What is the International Covenant on Civil and Political Rights?
The International Covenant on Civil and Political Rights (ICCPR) is a United Nations document that was adopted on December 16, 1966. It came into force in 1976. It’s made up of six Parts and 53 Articles, some of which contain several paragraphs. The Articles all guarantee liberty for individuals and groups, in peacetime and in time of war, and guarantee their safety. The main provisions of the ICCPR are:
· The right of all peoples to self-determination and to freely dispose of their natural wealth and resources.
· Equality between men and women.
· Freedom to form parties and associations, freedom of peaceful assembly, and freedom of expression.
· The right to freedom of thought, conscience and religion, including the freedom to have no religion.
· Respect for people’s rights without distinction of any kind, such as race, colour, sex, language, religion, political opinion etc.
· Every human being’s inherent right to life.
· The principle that no one shall be subjected to torture or to cruel, inhuman or degrading treatment or punishment.
· The principle that no one shall be held in slavery, and that the slave trade in all its forms shall be prohibited.
· The right to liberty and security of person and not to be subjected to arbitrary arrest.
· The right to freedom of movement within the territory of a State, and the freedom to leave any country.
· The right to take proceedings before a court, and the equality of all persons before the courts.
Oman has not signed or ratified this agreement. Here’s why:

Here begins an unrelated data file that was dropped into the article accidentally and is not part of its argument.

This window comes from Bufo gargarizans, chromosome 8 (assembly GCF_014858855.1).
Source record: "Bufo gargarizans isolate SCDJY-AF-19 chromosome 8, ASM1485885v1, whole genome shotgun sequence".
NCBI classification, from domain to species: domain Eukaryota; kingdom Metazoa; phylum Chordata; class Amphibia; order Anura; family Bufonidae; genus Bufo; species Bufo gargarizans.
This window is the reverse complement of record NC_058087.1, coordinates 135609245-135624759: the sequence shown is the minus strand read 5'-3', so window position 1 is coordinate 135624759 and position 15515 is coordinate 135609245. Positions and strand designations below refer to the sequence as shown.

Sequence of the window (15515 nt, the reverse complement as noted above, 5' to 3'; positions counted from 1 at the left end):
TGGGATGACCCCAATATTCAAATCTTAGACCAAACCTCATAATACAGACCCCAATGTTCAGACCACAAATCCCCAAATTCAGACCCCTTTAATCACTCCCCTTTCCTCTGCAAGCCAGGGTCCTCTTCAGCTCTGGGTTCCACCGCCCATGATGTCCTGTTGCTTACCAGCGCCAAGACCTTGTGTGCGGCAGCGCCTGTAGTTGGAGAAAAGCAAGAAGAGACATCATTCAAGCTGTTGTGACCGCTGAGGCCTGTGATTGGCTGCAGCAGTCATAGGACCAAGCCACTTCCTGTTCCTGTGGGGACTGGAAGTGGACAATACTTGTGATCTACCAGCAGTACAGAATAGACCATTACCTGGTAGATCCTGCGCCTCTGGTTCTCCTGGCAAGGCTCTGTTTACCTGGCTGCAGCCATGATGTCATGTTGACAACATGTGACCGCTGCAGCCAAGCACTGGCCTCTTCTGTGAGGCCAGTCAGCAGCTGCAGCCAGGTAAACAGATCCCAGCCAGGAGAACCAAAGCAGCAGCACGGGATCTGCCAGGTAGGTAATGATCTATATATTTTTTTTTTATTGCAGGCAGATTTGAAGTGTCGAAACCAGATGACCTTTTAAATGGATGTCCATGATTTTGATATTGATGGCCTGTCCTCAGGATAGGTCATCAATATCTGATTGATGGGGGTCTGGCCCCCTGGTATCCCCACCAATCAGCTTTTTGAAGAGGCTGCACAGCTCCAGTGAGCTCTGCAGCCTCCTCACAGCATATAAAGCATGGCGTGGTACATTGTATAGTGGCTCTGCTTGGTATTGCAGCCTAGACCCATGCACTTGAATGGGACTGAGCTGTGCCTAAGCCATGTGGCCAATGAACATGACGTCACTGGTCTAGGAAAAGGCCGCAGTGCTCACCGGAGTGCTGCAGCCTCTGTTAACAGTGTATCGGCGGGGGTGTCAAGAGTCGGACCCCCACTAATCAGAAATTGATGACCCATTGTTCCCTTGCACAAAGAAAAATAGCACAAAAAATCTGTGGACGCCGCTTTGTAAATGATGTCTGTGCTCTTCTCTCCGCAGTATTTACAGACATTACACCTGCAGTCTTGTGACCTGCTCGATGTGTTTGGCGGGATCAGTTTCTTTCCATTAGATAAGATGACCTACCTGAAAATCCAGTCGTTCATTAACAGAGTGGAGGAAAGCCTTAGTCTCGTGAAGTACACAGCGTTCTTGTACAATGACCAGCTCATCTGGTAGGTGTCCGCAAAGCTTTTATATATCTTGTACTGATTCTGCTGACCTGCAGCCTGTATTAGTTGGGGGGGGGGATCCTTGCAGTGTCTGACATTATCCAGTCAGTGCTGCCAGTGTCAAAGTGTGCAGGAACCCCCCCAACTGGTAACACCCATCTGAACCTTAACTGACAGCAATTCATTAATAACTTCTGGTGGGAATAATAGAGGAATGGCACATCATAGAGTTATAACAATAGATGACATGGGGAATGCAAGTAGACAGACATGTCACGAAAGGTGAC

· Oman is a country that bans politics and the formation of parties and associations. It considers these things a crime, under Article 116 of the Omani Penal Code. The only associations allowed are those whose activities support government policy, women’s associations, environmental groups and Quran memorisation societies.
· Oman is a country where anyone who opposes government policies or who calls for reform is subject to arbitrary arrest.
· The right to freedom of thought, conscience and religion, including the freedom to have no religion, is not enshrined in law. There are Articles in the Omani Penal Code that penalise anyone carrying out an action interpreted as an affront to religion, such as Article 269 (Violation of the Sacredness of Religion), or Article 277 on violation of the sacred Ramadan fast. Activists have actually been put on trial and sentenced to prison for their opinions concerning religion.
· There is no freedom of the press in Oman. In 2011, the deceased monarch Sultan Qaboos issued Royal Decree No. 95/2011, backed up by Article 115 of the Omani Penal Code, to circumvent any free press or free speech and portray these things as false news contrary to national security. Several activists, writers and academics have been imprisoned for publishing their views.
· Under Article 97 of the Omani Penal Code it is a crime to criticise the ruling regime or any of the political offices held by the current Sultan, such as Prime Minister, Finance Minister, Foreign Minister etc. During and after the protests of 2011 several activists were jailed for “undermining the prestige of the State” and “insulting the Sultan”.
According to the report Oman submitted in November 2015 to the Office of the UN High Commissioner for Human Rights in relation to the Universal Periodic Review of the human rights situation in Oman, the country has agreed to accede to the International Covenant on Civil and Political Rights (but has not yet signed it or ratified it) and is studying the matter of accession, while maintaining its right to attach reservations concerning certain of the ICCPR’s provisions!
What do you think – would accession to the International Covenant on Civil and Political Rights improve the human rights situation in Oman and help to change laws that allow repression?